Texas Education Commissioner Robert Scott soon should have enough political backing to delay a controversial requirement that students’ scores on new standardized tests count toward their course grades.
Robert Eissler, the chairman of the House Education Committee, confirmed to the Houston Chronicle Tuesday that he told Scott he agrees with a letter from his counterparts in the Senate that the grade mandate may legally be postponed.
On Tuesday, the chairwoman of the Senate Education Committee and three other senators wrote Scott to recommend that he delay for a year the requirement that the end-of-course exam scores count for 15 percent of students’ grades. The measure had drawn criticism from school superintendents and parents who were worried students’ grade-point averages would suffer with the more rigorous exams, known as the State of Texas Assessments of Academic Readiness (or STAAR).
Eissler, R-The Woodlands, led an effort last year to loosen the grade requirement, but after his measure passed in the House, it stalled in the Senate Education Committee.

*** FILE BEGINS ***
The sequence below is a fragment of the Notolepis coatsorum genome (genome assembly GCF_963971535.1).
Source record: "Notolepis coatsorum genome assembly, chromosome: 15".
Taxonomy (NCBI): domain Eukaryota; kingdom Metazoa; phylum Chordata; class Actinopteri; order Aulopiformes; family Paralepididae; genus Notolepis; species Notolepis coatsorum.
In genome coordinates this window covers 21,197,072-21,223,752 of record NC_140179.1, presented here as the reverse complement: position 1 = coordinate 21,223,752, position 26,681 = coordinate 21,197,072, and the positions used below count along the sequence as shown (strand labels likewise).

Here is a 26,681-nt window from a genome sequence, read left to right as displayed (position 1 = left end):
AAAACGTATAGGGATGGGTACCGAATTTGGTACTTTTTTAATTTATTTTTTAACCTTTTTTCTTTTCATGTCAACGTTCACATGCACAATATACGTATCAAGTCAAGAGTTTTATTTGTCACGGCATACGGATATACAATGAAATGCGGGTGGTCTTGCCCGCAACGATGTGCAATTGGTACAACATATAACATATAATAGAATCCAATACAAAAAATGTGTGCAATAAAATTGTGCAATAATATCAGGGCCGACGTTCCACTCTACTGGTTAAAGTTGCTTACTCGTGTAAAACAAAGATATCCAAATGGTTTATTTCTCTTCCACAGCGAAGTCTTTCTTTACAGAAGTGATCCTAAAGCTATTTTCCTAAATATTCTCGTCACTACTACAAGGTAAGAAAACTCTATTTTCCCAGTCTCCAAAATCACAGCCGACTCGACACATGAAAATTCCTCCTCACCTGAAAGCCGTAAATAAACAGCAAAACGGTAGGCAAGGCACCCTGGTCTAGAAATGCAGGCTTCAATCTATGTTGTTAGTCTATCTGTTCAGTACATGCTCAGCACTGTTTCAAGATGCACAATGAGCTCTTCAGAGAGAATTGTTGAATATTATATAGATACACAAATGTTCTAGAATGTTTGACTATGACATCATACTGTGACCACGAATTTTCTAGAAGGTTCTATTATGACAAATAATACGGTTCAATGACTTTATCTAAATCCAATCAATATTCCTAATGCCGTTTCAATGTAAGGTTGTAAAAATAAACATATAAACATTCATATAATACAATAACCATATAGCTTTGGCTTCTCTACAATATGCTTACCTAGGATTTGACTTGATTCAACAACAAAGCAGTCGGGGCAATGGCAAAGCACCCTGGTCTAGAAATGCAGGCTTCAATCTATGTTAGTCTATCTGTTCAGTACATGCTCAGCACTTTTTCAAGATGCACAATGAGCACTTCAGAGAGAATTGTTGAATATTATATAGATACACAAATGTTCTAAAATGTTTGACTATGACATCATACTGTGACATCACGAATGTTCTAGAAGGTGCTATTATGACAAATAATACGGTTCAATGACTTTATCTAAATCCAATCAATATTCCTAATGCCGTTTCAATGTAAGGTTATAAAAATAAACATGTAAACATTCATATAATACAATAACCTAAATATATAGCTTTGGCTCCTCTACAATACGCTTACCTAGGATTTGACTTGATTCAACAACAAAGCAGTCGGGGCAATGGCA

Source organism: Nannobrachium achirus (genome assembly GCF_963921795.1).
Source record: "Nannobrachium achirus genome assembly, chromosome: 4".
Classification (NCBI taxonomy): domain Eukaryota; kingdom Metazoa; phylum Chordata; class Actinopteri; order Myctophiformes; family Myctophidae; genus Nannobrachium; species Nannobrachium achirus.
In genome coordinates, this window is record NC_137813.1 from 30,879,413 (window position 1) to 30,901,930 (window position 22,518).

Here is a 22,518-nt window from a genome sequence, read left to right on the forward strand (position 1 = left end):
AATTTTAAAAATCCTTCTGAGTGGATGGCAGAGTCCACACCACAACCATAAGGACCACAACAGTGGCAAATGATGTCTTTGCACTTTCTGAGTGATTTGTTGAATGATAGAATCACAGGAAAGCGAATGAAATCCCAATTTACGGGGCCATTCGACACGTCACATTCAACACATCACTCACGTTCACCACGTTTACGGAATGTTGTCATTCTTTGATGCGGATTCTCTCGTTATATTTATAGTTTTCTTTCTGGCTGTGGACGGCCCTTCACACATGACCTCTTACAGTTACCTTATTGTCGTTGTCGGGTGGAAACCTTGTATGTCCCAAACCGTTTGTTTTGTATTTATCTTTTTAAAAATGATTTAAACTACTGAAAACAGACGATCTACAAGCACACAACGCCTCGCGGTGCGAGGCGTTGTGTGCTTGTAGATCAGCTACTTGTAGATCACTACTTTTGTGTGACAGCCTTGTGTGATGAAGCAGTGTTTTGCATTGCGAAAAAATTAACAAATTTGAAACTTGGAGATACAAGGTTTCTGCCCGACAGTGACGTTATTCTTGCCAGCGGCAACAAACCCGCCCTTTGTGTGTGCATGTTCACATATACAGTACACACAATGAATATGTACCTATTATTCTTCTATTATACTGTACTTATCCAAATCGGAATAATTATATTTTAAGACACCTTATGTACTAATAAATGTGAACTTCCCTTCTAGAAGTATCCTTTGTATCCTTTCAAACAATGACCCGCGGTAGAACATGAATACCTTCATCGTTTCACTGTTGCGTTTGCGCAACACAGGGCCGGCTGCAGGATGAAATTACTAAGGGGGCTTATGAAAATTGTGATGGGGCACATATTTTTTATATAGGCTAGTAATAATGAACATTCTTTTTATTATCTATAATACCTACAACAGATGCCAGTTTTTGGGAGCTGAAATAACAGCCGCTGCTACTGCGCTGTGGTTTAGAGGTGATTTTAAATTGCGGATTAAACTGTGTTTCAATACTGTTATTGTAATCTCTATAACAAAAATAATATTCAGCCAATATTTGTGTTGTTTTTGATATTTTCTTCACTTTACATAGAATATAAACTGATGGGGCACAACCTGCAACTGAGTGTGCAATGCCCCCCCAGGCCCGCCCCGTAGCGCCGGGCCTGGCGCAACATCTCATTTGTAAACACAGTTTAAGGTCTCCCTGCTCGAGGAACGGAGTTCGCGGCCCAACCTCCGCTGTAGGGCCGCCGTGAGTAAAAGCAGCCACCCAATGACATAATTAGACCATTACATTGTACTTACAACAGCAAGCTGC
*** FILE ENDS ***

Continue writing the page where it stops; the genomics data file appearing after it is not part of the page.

A spokeswoman for Scott said Tuesday that he he was waiting for a letter from the House to confirm he had the legal authority to delay the grade requirement. Eissler said the commissioner should be clear on his authority given the House action last year but he would talk to his colleagues about sending written confirmation.
“I talked to Robert (Scott) yesterday,” Eissler said. “I said, ‘You remember what we passed in the House. We should be fine with this.’”
State Sen. Dan Patrick, R-Houston, was among the senators urging the one-year delay. Patrick said in an interview that lawmakers’ intent was always to give students a year break from the grade requirement, just as school districts will not be given an accountability rating for a year.